Wireless-enabled bank cards tested in London this month will pave the way for a new system of cashless payments, enabling small purchases to be made in pharmacies, newsagents, and snack bars without providing a PIN number or a signature.
The system is to be tested by around 1,000 retailers located in and around rail and bus stations across the capital. For items costing up to 10 pounds, users will pay by simply touching a reader device located at the cash till with new credit and debit cards issued by Barclaycard, Visa, or Mastercard. The cards use a short-range wireless technology known as Near Field Communication to exchange data with the reader device, which emits an audible “beep” when the transaction is completed.
By the end of 2007 it is hoped that 2,000 outlets will be involved in the scheme, Barclaycard told E-Access Bulletin. “At this stage it’s a ‘chicken and egg’ situation. We need interest from consumers before retailers will take an interest. That’s the reason we’re concentrating on London to start with. In the long term – and it’s difficult to say how long this will take – we expect most retailers will move over to the new system,” said the spokesperson.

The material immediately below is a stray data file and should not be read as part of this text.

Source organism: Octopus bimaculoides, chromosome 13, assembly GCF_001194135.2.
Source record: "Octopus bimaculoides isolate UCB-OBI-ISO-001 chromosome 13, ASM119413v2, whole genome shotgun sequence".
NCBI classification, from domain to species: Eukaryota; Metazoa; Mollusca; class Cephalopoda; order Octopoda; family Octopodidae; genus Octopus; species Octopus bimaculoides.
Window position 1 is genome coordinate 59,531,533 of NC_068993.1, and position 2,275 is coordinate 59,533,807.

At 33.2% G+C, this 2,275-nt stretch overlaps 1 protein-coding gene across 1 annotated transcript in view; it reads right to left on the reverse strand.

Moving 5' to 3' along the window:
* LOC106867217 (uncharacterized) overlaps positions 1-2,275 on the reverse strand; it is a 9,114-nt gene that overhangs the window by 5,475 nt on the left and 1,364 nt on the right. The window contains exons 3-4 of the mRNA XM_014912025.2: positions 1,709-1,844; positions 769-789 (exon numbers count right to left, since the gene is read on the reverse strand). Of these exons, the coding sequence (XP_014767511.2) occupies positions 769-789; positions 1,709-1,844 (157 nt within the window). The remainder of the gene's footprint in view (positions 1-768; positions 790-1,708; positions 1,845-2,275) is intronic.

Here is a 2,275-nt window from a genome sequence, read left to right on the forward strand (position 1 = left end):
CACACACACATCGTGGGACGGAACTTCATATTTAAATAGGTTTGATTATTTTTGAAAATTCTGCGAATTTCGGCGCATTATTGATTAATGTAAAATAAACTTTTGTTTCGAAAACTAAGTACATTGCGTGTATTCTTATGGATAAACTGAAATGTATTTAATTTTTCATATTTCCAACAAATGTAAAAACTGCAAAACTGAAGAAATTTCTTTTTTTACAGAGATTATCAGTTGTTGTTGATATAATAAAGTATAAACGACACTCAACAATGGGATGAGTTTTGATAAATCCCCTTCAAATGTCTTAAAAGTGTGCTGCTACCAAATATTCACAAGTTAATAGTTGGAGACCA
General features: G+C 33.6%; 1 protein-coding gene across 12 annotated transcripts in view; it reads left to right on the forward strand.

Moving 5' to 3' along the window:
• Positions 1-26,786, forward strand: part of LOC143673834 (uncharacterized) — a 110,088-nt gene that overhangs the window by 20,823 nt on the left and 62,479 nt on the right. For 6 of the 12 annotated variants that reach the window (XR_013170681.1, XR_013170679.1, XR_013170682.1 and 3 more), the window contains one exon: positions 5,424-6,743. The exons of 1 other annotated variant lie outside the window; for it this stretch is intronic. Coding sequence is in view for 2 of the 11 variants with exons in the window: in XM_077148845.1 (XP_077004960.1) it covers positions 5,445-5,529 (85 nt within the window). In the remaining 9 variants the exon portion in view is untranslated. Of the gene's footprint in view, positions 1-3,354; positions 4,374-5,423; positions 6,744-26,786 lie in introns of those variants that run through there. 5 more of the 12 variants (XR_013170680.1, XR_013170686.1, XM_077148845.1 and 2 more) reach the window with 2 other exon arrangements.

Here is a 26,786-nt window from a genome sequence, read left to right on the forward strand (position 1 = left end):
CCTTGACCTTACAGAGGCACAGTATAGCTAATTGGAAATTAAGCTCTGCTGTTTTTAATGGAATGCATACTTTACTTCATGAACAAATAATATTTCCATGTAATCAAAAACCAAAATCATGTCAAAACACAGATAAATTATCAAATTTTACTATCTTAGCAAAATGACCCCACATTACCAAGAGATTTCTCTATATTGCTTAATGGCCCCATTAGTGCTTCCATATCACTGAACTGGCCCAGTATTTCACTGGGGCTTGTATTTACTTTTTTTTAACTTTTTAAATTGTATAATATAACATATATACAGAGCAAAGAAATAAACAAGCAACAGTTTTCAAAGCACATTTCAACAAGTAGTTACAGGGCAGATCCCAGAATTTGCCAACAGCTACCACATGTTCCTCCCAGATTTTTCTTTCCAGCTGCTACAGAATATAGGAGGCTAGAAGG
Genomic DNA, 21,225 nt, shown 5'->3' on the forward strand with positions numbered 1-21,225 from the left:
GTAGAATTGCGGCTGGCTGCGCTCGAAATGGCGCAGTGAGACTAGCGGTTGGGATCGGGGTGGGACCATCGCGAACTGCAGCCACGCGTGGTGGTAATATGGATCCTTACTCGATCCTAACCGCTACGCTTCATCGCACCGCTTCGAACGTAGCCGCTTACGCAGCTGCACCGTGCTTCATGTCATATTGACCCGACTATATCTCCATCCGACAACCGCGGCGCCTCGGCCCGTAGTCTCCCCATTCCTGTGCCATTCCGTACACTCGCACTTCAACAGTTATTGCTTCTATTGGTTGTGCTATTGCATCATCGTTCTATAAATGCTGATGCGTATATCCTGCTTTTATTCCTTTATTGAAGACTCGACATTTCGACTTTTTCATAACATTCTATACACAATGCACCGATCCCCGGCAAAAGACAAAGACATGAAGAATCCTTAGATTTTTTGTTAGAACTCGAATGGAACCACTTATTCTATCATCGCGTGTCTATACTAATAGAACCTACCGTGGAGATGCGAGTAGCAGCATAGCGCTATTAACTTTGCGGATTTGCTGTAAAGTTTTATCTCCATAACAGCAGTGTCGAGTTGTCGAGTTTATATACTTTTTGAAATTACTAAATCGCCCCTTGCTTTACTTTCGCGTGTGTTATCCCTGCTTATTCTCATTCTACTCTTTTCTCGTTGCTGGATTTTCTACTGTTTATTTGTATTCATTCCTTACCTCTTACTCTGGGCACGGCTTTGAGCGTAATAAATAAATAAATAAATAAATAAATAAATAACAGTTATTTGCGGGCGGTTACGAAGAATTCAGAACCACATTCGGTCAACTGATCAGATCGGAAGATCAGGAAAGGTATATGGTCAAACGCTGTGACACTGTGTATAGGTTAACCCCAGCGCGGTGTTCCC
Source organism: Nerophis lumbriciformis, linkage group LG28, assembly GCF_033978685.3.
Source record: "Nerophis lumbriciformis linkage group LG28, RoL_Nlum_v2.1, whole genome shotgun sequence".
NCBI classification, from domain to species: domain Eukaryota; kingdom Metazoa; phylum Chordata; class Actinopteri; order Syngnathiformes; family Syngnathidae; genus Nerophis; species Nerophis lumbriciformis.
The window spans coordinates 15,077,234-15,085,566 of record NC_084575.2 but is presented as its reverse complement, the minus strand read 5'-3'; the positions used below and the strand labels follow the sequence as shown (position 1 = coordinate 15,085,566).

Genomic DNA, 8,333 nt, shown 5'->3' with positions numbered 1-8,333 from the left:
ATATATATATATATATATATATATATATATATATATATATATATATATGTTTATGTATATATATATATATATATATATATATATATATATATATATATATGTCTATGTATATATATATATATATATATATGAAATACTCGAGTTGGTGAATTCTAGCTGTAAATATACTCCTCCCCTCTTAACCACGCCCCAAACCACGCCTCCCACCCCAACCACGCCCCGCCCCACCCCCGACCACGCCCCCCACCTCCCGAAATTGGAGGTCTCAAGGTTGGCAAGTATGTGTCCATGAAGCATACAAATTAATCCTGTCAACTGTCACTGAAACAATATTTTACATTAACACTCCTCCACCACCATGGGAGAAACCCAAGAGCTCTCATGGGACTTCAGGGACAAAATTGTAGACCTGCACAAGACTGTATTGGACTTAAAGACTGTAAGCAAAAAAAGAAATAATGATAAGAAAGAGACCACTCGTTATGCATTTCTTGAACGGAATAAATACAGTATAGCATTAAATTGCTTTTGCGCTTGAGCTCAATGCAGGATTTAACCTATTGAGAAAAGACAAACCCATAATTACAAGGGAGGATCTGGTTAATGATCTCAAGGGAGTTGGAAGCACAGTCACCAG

In future, this way of making purchases will also be available from vending machines located in places such as pubs or in the street, and also from devices such as parking meters, said Barclaycard. “The big retailers such as high street supermarkets will almost certainly take a longer time, because their existing till systems are a significant investment which has to be recouped before they think about new technology,” said Barclaycard.
Fear of fraud shouldn’t deter people from using the new cards, said Barclaycard. “Most card fraud is organised and involves larger sums. But if a bank notices a pattern of unusual transactions it can request a PIN number or signature before a transaction is processed,” said Barclaycard. The trial in London is part of much wider plans for the technology, Visa told E-Access Bulletin. “This is also being tested by Visa in France, Turkey, and Switzerland,” said a spokesperson.